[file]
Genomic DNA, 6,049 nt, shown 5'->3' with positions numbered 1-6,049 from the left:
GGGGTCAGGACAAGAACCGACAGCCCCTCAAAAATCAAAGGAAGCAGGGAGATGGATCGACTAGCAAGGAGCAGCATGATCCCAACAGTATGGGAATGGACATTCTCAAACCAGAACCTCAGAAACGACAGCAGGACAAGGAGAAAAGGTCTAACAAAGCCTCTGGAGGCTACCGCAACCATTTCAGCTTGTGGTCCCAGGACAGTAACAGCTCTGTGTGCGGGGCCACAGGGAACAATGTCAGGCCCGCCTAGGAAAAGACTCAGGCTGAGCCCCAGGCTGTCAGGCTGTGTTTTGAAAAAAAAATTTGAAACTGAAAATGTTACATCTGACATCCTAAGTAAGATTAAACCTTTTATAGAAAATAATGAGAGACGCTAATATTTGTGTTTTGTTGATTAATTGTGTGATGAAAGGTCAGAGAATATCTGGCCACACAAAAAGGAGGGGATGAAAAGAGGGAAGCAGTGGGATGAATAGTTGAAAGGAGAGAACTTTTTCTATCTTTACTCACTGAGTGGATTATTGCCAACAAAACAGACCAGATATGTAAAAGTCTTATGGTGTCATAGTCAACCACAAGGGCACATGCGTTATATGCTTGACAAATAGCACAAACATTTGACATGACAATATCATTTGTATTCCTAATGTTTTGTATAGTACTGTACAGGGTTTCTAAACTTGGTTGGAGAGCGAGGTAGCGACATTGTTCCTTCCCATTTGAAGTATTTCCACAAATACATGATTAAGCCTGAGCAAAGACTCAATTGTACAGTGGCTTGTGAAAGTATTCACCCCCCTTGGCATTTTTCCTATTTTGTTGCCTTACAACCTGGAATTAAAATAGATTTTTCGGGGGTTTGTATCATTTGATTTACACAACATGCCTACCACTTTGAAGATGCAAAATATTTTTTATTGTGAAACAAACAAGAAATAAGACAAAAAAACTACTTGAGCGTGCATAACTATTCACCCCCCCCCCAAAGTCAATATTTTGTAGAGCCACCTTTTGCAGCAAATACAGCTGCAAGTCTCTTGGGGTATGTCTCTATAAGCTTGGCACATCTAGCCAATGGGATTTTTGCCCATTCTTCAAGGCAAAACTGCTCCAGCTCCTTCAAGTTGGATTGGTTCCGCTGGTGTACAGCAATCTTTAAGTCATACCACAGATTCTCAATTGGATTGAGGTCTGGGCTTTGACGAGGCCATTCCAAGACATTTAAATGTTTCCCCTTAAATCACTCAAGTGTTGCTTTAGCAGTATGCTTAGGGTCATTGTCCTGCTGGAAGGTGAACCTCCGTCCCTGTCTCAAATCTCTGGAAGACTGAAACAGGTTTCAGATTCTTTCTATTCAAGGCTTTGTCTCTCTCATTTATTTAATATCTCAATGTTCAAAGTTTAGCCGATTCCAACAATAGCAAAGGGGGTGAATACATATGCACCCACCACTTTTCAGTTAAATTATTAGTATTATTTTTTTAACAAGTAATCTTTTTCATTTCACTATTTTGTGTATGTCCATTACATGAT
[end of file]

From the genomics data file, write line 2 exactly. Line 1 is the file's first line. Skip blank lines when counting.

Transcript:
GGGGTCAGGACAAGAACCGACAGCCCCTCAAAAATCAAAGGAAGCAGGGAGATGGATCGACTAGCAAGGAGCAGCATGATCCCAACAGTATGGGAATGGACATTCTCAAACCAGAACCTCAGAAACGACAGCAGGACAAGGAGAAAAGGTCTAACAAAGCCTCTGGAGGCTACCGCAACCATTTCAGCTTGTGGTCCCAGGACAGTAACAGCTCTGTGTGCGGGGCCACAGGGAACAATGTCAGGCCCGCCTAGGAAAAGACTCAGGCTGAGCCCCAGGCTGTCAGGCTGTGTTTTGAAAAAAAAATTTGAAACTGAAAATGTTACATCTGACATCCTAAGTAAGATTAAACCTTTTATAGAAAATAATGAGAGACGCTAATATTTGTGTTTTGTTGATTAATTGTGTGATGAAAGGTCAGAGAATATCTGGCCACACAAAAAGGAGGGGATGAAAAGAGGGAAGCAGTGGGATGAATAGTTGAAAGGAGAGAACTTTTTCTATCTTTACTCACTGAGTGGATTATTGCCAACAAAACAGACCAGATATGTAAAAGTCTTATGGTGTCATAGTCAACCACAAGGGCACATGCGTTATATGCTTGACAAATAGCACAAACATTTGACATGACAATATCATTTGTATTCCTAATGTTTTGTATAGTACTGTACAGGGTTTCTAAACTTGGTTGGAGAGCGAGGTAGCGACATTGTTCCTTCCCATTTGAAGTATTTCCACAAATACATGATTAAGCCTGAGCAAAGACTCAATTGTACAGTGGCTTGTGAAAGTATTCACCCCCCTTGGCATTTTTCCTATTTTGTTGCCTTACAACCTGGAATTAAAATAGATTTTTCGGGGGTTTGTATCATTTGATTTACACAACATGCCTACCACTTTGAAGATGCAAAATATTTTTTATTGTGAAACAAACAAGAAATAAGACAAAAAAACTACTTGAGCGTGCATAACTATTCACCCCCCCCCCAAAGTCAATATTTTGTAGAGCCACCTTTTGCAGCAAATACAGCTGCAAGTCTCTTGGGGTATGTCTCTATAAGCTTGGCACATCTAGCCAATGGGATTTTTGCCCATTCTTCAAGGCAAAACTGCTCCAGCTCCTTCAAGTTGGATTGGTTCCGCTGGTGTACAGCAATCTTTAAGTCATACCACAGATTCTCAATTGGATTGAGGTCTGGGCTTTGACGAGGCCATTCCAAGACATTTAAATGTTTCCCCTTAAATCACTCAAGTGTTGCTTTAGCAGTATGCTTAGGGTCATTGTCCTGCTGGAAGGTGAACCTCCGTCCCTGTCTCAAATCTCTGGAAGACTGAAACAGGTTTCAGATTCTTTCTATTCAAGGCTTTGTCTCTCTCATTTATTTAATATCTCAATGTTCAAAGTTTAGCCGATTCCAACAATAGCAAAGGGGGTGAATACATATGCACCCACCACTTTTCAGTTAAATTATTAGTATTATTTTTTTAACAAGTAATCTTTTTCATTTCACTATTTTGTGTATGTCCATTACATGAT